“But my high school English teacher told me…”
Is your high school teacher in publishing? Makes a difference.
“But I always heard…”
What was true when you heard it may not be true now. The person who said it may not have known the intricacies of writing for publication versus writing for an online entity, a magazine, or a term paper.
“But, is it really wrong if I…”
Not necessarily wrong. But not as strong.
Ready to dive into the You Can Retire That list?
Time for Writers to Retire Outdated Phrasing
Throw a party if you’d like for these phrases to retire, but let them prop up a coffee table leg rather than your sentence. In the previous sentence, “if you’d like” could be deleted without injuring the meaning. 🙂
- “In spite of”
- “Sort of like”
- “Kind of”
- “So that”
- “In order to”
- “In place of”
- “Instead of”
- “Because of”
- “In other words”
- “Find yourself in need of”
Alternates: despite, like, (just delete “kind of”), so, to, rather than, instead (or reword), because, (just use the other words without “in other words”), need
Weaker: Because of the rain that was falling, she popped open her umbrella in order to sort of keep her hair dry. In other words, she didn’t want to ruin what she’d just spent money on at the salon.
Stronger: She popped open her umbrella. Rain would not destroy her stylist’s hard work. No refunds for “act of God” at the Cut ‘n’ Curl.
(Note the stronger version is reworded to show rather than tell and to reveal more about the character.)
Time to Retire Cumbersome, Antiquated, or Overused Words
- While–as in, “While most of us enjoy ice cream…”
- However–stiff, formal, reserved for more academic works; important in some instances, so retire it but keep it on speed dial for when you do need it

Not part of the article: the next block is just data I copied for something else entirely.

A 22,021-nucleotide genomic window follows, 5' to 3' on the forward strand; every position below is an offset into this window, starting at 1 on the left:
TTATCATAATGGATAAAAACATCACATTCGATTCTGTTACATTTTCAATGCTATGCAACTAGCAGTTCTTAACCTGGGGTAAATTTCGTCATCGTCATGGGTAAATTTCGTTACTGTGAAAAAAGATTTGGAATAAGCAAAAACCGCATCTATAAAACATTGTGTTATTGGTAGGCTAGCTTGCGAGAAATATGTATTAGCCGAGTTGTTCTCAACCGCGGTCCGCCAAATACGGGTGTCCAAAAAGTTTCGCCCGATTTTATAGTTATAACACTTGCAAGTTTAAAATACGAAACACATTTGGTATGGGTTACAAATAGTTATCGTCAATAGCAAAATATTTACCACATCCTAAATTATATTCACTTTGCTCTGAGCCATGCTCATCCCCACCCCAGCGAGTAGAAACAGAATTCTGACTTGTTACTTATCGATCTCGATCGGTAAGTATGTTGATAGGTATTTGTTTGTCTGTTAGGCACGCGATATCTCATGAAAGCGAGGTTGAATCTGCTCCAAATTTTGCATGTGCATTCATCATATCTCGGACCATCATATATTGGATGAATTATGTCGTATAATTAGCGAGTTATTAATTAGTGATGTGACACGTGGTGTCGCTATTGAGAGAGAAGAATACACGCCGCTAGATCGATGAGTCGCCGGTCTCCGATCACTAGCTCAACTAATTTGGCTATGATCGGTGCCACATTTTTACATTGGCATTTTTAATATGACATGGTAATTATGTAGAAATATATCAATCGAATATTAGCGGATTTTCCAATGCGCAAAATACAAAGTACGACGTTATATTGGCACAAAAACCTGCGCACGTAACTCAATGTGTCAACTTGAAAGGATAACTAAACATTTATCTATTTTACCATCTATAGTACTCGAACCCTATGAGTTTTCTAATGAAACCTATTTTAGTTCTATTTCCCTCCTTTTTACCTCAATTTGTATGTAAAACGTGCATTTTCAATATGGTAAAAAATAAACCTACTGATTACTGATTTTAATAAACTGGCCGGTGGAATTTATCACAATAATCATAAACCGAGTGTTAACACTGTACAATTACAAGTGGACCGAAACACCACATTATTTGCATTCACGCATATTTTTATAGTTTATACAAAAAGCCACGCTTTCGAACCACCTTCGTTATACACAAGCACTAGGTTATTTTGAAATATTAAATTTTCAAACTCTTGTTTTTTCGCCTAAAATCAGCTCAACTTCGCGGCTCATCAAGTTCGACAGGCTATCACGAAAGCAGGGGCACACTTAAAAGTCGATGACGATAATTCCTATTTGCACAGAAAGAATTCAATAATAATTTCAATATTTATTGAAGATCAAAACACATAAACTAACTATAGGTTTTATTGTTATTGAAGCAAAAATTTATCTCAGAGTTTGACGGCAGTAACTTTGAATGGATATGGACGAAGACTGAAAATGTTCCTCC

- Therefore–see the problems related to “However”
- For–as in, “For she had always loved ice cream.” If you’re writing historical fiction, the word for might work. But not in contemporary fiction or most contemporary nonfiction. It sounds affected.
- That–As you edit, watch for how many instances of that you can remove without altering the meaning of the sentence. Prepare to be amazed!
- So–when used as a space-holder or breath. “So, what do you think, Stanley?” “So, we can conclude…”
- Well, Oh, You see–Dialogue will flow and communicate more effectively without the unnecessary use of these limp words.
- And–when used in excess. We need the word. But we need it far less than imagined. We use and too often as tape to patch two complete sentences together rather than letting each stand on its own merit. We start too many sentences with And because that’s how our minds rambled it. Ask, “Do I need it here?”
- Just–If you discover the word just showing up more than once in a chapter, the rest can likely be retired.
Retire Fad or Pet Punctuation
- Single quotes–Necessary when quoting within another quote or within a line of dialogue. Not appropriate whenever you ‘feel’ like it. Great example. Single quotes not used appropriately give the illusion it was just too much work to hold down the Shift key. <insert wide grin> That’s for American English (and most of Canada, Australia, and New Zealand). Did you know that the rules for single and double quotes are reversed in British English? If you’re writing for a US publisher, or for an American audience primarily, take note of how infrequently single quotes should appear in your manuscript. Don’t be fooled by social media’s misuse.
- Double or triple punctuation–?! or !!! Have you seen their use in books you’ve read? Yes. Save ink. One is enough.
- Parentheses–In modern writing, parentheses have fallen out of favor. It’s not a hard and fast rule. But if you read widely, you’ll likely see the emdash used more often for parenthetical thoughts. Example: The way he looked at her–kindly for once–told her something had changed.
- Excessive use of exclamation points rather than stronger verbs or potent word pictures and action beats–